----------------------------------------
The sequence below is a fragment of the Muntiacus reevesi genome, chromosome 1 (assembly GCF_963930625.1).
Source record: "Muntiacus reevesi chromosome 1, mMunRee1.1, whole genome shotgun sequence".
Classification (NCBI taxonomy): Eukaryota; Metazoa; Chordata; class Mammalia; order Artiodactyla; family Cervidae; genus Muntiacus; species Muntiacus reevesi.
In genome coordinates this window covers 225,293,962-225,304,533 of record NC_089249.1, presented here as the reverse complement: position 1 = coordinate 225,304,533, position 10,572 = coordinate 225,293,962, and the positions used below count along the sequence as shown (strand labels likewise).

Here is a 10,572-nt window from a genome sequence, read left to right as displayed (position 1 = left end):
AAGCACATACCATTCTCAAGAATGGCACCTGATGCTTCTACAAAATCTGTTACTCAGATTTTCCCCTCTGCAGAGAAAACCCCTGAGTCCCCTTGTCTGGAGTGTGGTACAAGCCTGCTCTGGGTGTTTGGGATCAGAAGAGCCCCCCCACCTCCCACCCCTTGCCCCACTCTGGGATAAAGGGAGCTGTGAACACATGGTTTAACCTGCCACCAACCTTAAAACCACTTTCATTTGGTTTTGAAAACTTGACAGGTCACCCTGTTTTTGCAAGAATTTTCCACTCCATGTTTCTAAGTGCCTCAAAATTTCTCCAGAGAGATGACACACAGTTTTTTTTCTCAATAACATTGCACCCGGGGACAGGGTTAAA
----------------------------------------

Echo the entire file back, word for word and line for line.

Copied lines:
The sequence below is a fragment of the Muntiacus reevesi genome, chromosome 1 (assembly GCF_963930625.1).
Source record: "Muntiacus reevesi chromosome 1, mMunRee1.1, whole genome shotgun sequence".
Classification (NCBI taxonomy): Eukaryota; Metazoa; Chordata; class Mammalia; order Artiodactyla; family Cervidae; genus Muntiacus; species Muntiacus reevesi.
In genome coordinates this window covers 225,293,962-225,304,533 of record NC_089249.1, presented here as the reverse complement: position 1 = coordinate 225,304,533, position 10,572 = coordinate 225,293,962, and the positions used below count along the sequence as shown (strand labels likewise).

Here is a 10,572-nt window from a genome sequence, read left to right as displayed (position 1 = left end):
AAGCACATACCATTCTCAAGAATGGCACCTGATGCTTCTACAAAATCTGTTACTCAGATTTTCCCCTCTGCAGAGAAAACCCCTGAGTCCCCTTGTCTGGAGTGTGGTACAAGCCTGCTCTGGGTGTTTGGGATCAGAAGAGCCCCCCCACCTCCCACCCCTTGCCCCACTCTGGGATAAAGGGAGCTGTGAACACATGGTTTAACCTGCCACCAACCTTAAAACCACTTTCATTTGGTTTTGAAAACTTGACAGGTCACCCTGTTTTTGCAAGAATTTTCCACTCCATGTTTCTAAGTGCCTCAAAATTTCTCCAGAGAGATGACACACAGTTTTTTTTCTCAATAACATTGCACCCGGGGACAGGGTTAAA